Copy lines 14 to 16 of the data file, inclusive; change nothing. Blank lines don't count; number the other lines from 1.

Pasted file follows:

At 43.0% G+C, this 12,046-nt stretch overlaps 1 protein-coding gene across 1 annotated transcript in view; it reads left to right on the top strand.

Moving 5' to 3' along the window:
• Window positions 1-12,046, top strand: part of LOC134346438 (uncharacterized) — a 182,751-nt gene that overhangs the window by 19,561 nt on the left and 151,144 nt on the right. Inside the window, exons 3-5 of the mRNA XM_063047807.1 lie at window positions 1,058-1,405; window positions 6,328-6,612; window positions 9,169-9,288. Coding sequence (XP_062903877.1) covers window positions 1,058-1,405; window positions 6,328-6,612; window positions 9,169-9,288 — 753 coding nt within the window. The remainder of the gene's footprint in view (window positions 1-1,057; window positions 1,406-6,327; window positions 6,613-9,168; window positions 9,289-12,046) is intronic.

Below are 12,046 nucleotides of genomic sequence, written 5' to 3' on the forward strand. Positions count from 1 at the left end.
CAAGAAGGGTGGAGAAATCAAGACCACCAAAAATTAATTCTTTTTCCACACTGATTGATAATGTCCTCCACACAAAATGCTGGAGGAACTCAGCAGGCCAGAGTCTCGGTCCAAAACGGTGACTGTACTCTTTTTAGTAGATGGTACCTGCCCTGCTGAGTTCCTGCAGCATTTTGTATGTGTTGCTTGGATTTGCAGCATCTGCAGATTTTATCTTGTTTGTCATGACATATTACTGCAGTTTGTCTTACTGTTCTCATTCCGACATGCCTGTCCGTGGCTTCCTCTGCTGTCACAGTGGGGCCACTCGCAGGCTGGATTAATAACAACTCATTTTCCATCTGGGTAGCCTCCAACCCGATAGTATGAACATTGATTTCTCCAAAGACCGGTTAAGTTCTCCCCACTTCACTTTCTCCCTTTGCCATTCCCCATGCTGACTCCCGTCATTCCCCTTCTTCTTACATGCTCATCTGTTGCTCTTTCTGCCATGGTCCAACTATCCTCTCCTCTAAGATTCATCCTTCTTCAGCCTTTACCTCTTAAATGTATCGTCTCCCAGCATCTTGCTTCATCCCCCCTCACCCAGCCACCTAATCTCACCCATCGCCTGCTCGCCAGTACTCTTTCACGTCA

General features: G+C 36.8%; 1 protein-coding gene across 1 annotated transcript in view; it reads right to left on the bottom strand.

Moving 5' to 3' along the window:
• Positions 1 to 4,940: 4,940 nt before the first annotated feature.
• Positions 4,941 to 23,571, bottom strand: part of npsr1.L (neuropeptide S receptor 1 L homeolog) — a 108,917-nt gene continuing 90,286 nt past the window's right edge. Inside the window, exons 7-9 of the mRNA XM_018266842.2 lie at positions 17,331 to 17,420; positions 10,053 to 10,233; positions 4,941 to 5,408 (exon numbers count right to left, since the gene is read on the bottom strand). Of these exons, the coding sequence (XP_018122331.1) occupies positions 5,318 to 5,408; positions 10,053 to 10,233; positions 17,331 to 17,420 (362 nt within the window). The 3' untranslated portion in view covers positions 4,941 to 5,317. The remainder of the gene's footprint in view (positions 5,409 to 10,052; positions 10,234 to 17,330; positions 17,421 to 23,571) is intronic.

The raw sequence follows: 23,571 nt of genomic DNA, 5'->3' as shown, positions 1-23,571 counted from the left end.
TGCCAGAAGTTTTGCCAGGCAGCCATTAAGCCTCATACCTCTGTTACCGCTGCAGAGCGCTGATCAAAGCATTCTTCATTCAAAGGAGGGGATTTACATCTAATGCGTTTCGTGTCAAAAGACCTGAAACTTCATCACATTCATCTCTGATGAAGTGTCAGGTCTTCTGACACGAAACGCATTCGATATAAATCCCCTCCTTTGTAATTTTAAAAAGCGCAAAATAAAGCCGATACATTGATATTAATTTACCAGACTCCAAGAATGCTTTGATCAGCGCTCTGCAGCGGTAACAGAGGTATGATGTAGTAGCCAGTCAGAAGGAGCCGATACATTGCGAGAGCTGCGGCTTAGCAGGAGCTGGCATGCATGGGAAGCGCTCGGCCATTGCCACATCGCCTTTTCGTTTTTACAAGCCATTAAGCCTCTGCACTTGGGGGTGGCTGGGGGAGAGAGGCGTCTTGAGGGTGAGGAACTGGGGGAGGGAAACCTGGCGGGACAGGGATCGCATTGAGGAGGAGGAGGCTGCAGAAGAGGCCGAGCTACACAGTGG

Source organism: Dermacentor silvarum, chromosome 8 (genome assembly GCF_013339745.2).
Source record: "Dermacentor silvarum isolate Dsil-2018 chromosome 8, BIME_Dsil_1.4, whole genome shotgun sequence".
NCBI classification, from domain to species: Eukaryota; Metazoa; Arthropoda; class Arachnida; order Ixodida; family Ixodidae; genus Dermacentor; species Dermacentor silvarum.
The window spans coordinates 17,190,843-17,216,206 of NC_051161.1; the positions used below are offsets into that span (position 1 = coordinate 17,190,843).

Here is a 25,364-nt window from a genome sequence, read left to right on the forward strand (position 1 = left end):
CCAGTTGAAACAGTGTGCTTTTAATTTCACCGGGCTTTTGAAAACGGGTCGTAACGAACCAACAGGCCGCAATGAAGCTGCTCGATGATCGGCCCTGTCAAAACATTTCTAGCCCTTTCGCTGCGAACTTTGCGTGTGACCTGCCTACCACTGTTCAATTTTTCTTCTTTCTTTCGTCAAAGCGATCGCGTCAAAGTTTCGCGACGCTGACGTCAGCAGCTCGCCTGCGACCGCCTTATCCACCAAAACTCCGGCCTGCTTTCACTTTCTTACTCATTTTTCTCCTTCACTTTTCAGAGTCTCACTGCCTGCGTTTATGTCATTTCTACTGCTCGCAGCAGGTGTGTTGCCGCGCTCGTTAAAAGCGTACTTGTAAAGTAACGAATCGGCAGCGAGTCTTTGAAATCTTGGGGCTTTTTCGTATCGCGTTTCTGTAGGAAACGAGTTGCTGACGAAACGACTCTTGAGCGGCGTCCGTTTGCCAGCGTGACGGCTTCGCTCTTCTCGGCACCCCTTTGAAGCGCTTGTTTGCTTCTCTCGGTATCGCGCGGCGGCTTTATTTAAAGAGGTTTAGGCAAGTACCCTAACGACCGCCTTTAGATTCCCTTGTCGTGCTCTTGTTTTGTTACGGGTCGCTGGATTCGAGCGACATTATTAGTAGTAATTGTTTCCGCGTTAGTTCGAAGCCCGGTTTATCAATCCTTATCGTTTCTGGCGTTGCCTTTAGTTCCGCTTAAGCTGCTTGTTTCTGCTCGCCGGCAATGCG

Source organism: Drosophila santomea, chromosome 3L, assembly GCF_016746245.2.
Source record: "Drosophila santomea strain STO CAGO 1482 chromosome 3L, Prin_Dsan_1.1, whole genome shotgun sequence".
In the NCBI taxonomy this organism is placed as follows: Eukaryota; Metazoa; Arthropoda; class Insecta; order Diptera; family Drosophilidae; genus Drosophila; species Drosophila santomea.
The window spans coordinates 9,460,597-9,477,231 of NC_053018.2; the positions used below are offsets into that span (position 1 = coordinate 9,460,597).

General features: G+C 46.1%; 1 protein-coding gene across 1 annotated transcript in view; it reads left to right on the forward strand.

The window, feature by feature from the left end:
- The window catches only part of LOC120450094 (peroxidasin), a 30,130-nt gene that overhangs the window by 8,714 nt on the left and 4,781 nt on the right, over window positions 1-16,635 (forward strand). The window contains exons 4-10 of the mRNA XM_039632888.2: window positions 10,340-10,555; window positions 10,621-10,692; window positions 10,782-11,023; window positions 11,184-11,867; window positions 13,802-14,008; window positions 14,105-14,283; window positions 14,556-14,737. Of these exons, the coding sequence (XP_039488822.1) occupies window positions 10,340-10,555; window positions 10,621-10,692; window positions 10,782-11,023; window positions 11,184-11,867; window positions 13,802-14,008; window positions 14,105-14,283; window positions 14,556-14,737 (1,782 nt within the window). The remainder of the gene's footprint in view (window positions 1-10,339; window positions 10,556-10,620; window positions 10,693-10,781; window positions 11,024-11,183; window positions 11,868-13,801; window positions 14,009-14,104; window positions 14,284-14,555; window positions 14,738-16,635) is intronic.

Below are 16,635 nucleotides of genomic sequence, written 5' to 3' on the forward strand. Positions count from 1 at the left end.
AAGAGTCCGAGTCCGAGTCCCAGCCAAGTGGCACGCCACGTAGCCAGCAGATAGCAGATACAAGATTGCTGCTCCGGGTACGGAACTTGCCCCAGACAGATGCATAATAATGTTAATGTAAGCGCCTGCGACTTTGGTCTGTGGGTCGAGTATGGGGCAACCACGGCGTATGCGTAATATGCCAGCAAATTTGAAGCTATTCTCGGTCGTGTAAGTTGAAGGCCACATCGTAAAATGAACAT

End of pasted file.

NCBI classification, from domain to species: Eukaryota; Metazoa; Arthropoda; class Arachnida; order Ixodida; family Ixodidae; genus Dermacentor; species Dermacentor silvarum.
The window spans coordinates 17,190,843-17,216,206 of NC_051161.1; the positions used below are offsets into that span (position 1 = coordinate 17,190,843).

Here is a 25,364-nt window from a genome sequence, read left to right on the forward strand (position 1 = left end):